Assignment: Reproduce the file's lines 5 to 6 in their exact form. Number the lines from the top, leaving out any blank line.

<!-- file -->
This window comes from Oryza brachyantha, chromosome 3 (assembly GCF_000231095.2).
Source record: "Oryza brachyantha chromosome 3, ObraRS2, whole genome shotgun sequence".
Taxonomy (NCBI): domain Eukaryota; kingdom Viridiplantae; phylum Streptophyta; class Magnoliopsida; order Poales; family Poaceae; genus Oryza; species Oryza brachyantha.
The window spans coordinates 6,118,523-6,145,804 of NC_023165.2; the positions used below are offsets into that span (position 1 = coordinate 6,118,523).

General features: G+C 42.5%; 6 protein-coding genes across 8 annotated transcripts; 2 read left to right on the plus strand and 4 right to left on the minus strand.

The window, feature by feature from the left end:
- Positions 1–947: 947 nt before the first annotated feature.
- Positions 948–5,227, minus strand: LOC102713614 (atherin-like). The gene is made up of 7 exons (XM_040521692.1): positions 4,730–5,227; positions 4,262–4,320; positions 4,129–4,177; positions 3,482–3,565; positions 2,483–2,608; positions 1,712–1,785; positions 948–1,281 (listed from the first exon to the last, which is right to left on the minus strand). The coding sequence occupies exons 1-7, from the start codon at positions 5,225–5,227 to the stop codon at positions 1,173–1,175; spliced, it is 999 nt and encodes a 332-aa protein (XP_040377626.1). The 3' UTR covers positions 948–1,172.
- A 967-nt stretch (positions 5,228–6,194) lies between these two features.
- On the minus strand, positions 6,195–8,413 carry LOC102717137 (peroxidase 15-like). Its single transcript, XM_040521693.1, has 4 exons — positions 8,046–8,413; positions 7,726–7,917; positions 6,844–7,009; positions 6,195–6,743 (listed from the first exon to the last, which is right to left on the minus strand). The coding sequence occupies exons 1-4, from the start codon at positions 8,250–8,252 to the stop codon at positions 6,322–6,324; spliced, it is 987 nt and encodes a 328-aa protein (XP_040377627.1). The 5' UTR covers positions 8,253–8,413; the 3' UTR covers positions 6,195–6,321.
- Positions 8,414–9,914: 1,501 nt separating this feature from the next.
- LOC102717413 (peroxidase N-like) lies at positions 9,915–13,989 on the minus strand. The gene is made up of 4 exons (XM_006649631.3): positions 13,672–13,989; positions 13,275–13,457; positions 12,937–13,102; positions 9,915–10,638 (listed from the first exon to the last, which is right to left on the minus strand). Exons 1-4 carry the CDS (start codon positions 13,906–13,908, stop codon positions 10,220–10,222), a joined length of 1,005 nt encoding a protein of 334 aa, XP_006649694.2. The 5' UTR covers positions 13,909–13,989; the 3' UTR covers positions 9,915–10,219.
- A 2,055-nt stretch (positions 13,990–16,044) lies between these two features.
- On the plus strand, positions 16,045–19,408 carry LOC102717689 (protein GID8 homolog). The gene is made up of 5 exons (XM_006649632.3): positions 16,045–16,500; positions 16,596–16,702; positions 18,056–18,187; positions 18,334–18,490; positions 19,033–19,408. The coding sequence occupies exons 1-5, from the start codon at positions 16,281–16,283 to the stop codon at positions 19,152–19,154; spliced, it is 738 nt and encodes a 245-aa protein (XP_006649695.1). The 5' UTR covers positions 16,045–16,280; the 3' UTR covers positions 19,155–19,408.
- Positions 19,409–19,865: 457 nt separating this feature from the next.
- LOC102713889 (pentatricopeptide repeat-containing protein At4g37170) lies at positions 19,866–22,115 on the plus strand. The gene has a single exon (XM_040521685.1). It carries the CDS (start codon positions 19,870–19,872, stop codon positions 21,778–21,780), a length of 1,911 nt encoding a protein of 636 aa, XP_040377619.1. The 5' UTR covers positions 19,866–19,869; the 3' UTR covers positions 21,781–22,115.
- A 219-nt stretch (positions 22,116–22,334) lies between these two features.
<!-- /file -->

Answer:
General features: G+C 42.5%; 6 protein-coding genes across 8 annotated transcripts; 2 read left to right on the plus strand and 4 right to left on the minus strand.

The window, feature by feature from the left end: